Admit it. More than having sex with movie stars, you’d rather be the movie star everybody wanted to have sex with.
Better: you’d want to be an out gay movie star so you wouldn’t have to waste time dating Hollywood princesses and could zero in on all the beefcake on the hoof.
Plus, you’d be on the A-list, so you could — just for laughs — brazen up to all the Colins and Brads and Tobeys, the Vins and Tommy boys with even the strayest ambiguous twinkle in their eyes.
Talk about charmed lives! You’d soon never be surprised again by what could pop up (and so quickly) in even the most unlikely swimming pool or cabana hut.
You’d want, in short, to be Rupert Everett (at left).
Most people remember Everett as Julia Robert’s real best friend in My Best Friend’s Wedding. There he was her gay man-pal who shows up to lend Julia support at the wedding of her ex-boyfriend. Though the boyfriend was played by Dermot Mulroney — a dark-eyed, dagger-jawed humdinger in his own right — the real romance was between Julia and Rupert. (Everett, in real life, had long been an out gay man.)
The film had a wonderful sense of sexual egalitarianism. The platonic pairing of Julia and Rupert, whose characters both had full sex lives and physical passions that excluded the other, caught the imagination of moviegoers. The beautiful woman and the sleek gay man had a lovely low-flame affection that seemed so nuanced and legitimate you wondered if the actors didn’t care for each other off screen as well . As in Will and Grace, another surprisingly accurate depiction of the mystical marriage that sometimes results between a gay man and a straight woman, Rupert and Julia seemed each other’s one true love.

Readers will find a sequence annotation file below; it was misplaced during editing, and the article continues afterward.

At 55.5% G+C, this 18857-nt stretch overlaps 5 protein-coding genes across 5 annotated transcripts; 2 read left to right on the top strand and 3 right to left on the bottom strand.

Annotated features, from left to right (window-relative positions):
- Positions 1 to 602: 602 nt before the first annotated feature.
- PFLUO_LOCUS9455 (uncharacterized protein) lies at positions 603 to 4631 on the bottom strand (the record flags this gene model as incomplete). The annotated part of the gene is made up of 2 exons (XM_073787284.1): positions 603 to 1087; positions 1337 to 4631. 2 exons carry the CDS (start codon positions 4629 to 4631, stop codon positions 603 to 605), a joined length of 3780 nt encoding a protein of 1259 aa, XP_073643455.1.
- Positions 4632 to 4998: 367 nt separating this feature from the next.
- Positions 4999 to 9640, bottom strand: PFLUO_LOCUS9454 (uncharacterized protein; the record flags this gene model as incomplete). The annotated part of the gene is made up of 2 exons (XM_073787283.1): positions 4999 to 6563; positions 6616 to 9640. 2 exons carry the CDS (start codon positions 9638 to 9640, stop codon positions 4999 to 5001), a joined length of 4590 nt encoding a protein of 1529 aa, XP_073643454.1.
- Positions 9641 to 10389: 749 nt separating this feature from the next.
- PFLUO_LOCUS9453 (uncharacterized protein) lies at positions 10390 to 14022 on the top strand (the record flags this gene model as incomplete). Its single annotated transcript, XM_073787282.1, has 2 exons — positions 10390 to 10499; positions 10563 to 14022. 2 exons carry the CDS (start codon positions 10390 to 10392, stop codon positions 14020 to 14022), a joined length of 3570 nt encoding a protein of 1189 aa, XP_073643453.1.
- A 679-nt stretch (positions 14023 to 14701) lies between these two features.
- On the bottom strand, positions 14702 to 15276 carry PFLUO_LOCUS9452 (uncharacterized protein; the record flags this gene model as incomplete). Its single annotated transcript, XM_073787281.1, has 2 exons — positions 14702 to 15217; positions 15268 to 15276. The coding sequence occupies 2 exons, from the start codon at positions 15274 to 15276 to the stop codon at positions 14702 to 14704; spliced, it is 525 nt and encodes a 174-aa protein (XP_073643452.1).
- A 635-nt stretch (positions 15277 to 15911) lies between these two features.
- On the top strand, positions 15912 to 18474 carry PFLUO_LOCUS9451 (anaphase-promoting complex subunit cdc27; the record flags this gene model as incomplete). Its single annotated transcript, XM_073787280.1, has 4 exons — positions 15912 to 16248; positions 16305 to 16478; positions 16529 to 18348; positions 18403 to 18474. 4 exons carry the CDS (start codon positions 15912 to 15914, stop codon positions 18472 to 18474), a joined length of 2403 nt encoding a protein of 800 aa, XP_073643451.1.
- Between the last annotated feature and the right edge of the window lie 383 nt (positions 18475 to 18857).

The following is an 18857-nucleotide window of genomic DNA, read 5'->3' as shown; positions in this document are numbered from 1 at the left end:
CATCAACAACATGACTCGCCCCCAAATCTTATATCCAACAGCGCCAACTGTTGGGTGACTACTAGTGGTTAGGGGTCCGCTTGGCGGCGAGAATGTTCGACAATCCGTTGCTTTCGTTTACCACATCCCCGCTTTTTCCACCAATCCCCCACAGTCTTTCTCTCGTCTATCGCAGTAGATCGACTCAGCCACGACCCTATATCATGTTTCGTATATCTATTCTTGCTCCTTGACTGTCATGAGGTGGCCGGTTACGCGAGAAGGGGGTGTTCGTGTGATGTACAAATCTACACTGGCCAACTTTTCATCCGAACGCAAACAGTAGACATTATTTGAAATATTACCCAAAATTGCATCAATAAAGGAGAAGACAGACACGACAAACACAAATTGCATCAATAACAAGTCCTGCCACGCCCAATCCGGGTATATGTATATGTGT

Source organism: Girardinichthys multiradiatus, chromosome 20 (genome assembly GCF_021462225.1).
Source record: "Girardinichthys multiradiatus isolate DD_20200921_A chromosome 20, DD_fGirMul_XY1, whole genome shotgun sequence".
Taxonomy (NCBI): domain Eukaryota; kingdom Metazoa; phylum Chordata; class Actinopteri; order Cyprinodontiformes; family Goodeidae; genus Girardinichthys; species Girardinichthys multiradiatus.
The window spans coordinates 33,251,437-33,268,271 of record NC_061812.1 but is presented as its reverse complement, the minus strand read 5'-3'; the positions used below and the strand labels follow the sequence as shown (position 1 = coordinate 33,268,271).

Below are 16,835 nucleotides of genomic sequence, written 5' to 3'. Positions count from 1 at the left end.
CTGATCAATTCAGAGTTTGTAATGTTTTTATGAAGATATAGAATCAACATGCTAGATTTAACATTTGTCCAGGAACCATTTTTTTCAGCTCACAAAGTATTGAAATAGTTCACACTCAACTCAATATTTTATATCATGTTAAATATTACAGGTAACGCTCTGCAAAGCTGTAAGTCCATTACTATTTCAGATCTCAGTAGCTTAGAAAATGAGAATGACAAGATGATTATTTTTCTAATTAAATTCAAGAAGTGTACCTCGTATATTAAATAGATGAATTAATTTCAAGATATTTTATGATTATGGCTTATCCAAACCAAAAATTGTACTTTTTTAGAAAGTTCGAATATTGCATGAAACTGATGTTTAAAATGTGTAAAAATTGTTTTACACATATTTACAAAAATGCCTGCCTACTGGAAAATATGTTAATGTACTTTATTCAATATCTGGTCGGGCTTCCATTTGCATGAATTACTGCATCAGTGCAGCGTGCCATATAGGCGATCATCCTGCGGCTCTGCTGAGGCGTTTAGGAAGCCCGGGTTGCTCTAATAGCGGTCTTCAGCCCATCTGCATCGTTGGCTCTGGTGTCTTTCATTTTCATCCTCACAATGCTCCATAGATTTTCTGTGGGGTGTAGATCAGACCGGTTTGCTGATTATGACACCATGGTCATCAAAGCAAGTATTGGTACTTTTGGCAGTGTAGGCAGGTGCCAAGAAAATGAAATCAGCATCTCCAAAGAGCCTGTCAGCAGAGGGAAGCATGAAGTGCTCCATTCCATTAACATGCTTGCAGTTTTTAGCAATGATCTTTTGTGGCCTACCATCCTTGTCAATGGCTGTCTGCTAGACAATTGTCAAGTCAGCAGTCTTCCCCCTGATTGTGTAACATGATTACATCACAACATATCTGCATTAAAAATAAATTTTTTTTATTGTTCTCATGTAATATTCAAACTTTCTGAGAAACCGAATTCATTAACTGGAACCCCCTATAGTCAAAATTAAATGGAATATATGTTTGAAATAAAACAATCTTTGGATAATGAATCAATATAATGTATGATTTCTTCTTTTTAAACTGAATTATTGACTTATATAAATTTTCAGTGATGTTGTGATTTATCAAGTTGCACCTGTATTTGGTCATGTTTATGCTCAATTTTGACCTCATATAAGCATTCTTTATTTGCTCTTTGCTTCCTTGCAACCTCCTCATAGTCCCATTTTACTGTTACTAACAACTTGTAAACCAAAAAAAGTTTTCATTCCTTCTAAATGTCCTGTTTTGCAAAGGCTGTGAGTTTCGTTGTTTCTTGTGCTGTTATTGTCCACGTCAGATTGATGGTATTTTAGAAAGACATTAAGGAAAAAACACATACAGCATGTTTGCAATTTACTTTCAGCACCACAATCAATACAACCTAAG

And certainly, a great friendship between the actors did result, as Everett recounts in his new memoir, Red Carpets and Other Banana Skins , a gossipy ramble that distinguishes itself from the usually dishy Hollywood tell-all by being beautifully (and not ghost) written.
The memoir, to be released this January, is currently serialized in the U.K.’s Daily Mail. In the following excerpt, we are given a glimpse of the fabulously unreal parallel universe a major movie star lives in.
We were filming in Chicago and sometimes on a Friday night, at the end of work, she would give me a ride back to New York in the studioâ€™s private jet. Then I witnessed the whole machine grind into action, the grandeur of Hollywood in transporting its livestock from A to B.
With a cocktail in a crystal glass, wearing a toweling robe, Julia would hop barefoot with wet hair from the trailer to the car. The only baggage was the key to her apartment and me.
We huddled in the back of the limo and sipped our drinks as we sped through the suburbs towards the private airport. Gates opened as if by magic and we drove towards a huge plane in the middle of an empty airfield.
A carpet stretched across that brief yard of the real world; she tiptoed across it and jumped on board. The doors were shut and the jet moved simultaneously.
We sat on the large double bed with drinks and delicious snacks served by sympathetic girls in uniform, and time flew as America passed by. It seemed impossibly far away now.
Then we lay back for touchdown. Standing by the open door of another car was a bodyguard with a large bouquet of flowers in his arms.
Before getting out at her place, Julia put on a pair of grandmotherâ€™s slippers to bridge the only gap that Hollywood could not control â€” the sidewalk between the car and her front door. A star never really has to touch the ground.